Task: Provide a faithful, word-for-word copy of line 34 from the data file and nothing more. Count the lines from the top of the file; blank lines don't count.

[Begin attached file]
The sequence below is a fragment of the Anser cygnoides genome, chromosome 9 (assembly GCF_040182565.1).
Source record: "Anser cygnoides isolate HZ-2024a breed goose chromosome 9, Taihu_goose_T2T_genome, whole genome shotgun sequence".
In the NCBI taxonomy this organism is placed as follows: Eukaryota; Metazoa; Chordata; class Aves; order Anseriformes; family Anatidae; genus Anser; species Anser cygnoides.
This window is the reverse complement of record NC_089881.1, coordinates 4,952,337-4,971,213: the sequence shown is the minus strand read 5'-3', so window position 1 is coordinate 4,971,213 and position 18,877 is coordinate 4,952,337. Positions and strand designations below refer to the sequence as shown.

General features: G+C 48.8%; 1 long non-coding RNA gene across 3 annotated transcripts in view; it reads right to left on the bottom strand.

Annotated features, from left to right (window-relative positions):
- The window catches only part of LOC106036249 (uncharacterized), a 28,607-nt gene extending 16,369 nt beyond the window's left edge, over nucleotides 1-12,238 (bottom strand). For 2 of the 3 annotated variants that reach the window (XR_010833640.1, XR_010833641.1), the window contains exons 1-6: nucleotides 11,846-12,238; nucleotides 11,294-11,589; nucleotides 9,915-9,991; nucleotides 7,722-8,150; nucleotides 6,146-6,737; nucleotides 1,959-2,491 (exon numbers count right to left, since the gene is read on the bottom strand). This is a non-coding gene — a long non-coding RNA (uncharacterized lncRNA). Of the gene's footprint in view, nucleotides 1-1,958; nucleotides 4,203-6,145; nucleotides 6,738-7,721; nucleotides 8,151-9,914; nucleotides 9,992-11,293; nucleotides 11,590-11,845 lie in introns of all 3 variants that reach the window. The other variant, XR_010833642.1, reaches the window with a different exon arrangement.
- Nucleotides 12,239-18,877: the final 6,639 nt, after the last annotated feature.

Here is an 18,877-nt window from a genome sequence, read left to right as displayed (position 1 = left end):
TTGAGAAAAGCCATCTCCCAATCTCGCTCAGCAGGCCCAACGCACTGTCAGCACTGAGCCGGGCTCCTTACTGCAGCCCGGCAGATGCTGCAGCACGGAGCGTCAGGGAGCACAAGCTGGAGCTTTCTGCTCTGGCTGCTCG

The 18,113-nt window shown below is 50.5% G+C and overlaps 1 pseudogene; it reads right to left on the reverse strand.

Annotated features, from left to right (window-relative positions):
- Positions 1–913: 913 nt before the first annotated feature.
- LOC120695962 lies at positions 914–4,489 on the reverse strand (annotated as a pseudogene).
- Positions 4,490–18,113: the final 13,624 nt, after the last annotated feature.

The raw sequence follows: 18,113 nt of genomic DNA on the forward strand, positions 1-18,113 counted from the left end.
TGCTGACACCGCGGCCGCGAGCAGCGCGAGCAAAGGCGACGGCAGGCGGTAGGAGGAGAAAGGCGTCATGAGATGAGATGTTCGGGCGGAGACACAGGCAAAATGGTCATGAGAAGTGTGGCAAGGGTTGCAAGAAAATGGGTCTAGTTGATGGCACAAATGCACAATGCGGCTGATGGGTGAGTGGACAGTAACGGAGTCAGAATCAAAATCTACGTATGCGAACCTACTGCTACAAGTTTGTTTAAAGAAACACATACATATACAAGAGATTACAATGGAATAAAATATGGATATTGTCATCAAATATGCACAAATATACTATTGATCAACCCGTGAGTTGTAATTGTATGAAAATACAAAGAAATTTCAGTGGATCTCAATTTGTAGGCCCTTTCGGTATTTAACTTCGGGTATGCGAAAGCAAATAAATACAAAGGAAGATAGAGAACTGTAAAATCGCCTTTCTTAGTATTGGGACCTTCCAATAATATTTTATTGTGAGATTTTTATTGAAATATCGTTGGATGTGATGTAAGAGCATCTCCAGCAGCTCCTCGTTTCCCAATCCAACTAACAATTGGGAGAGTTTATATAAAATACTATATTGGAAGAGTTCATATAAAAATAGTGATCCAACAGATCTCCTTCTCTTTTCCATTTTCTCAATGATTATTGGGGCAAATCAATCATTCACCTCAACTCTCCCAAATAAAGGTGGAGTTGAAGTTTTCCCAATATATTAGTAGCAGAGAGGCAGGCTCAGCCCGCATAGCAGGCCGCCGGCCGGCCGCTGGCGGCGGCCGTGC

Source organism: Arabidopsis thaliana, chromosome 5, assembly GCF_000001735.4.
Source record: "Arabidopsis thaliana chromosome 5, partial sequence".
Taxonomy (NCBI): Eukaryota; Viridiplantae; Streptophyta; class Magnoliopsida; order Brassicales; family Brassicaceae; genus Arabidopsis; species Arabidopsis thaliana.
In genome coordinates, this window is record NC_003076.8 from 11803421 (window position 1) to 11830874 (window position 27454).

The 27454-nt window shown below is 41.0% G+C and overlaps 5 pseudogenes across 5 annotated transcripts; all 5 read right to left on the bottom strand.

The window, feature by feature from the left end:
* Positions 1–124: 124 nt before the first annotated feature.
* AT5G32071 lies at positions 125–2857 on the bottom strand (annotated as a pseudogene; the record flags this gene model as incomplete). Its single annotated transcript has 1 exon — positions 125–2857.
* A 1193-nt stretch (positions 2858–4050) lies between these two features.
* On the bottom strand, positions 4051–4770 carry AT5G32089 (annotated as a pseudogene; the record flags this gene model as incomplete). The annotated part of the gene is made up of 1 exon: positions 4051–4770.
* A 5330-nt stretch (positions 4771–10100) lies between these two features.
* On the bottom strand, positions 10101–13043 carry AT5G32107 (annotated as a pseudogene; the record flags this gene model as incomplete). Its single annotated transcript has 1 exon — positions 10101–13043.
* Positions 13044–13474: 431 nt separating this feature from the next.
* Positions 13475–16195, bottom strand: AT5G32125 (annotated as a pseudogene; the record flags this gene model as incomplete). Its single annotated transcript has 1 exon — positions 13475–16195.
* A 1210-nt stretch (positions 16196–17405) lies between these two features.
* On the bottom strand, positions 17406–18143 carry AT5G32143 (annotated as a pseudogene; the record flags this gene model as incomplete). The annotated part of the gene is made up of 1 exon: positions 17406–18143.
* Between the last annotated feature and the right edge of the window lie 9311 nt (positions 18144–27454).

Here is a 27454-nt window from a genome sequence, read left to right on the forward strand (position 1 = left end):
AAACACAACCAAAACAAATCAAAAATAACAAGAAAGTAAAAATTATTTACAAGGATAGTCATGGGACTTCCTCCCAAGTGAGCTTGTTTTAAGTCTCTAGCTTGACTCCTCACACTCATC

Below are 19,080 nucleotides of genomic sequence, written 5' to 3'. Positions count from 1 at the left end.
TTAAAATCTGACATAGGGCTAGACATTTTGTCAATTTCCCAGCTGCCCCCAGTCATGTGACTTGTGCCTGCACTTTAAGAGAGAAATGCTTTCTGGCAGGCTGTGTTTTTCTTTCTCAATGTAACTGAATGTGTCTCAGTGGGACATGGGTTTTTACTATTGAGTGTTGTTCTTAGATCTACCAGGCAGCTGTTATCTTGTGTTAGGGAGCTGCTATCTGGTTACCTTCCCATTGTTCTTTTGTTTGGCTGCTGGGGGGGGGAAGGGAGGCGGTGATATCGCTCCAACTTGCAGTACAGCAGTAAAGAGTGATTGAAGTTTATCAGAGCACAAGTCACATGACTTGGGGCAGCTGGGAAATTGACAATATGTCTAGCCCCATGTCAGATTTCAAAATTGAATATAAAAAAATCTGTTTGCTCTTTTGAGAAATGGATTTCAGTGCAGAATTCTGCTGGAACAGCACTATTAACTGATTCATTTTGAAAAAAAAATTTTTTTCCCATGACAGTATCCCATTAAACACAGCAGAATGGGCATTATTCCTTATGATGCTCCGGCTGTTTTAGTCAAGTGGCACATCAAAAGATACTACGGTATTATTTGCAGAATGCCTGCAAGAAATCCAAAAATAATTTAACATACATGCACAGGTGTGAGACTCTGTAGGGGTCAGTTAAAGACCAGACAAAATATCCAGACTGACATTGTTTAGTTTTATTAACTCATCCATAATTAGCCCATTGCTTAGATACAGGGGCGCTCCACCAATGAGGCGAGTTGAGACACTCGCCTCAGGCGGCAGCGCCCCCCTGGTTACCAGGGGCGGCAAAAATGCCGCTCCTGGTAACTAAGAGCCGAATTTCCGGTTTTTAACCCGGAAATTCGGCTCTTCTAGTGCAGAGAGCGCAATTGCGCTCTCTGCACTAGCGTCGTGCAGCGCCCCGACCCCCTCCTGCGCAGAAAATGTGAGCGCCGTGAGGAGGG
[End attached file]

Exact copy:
* Between the last annotated feature and the right edge of the window lie 9311 nt (positions 18144–27454).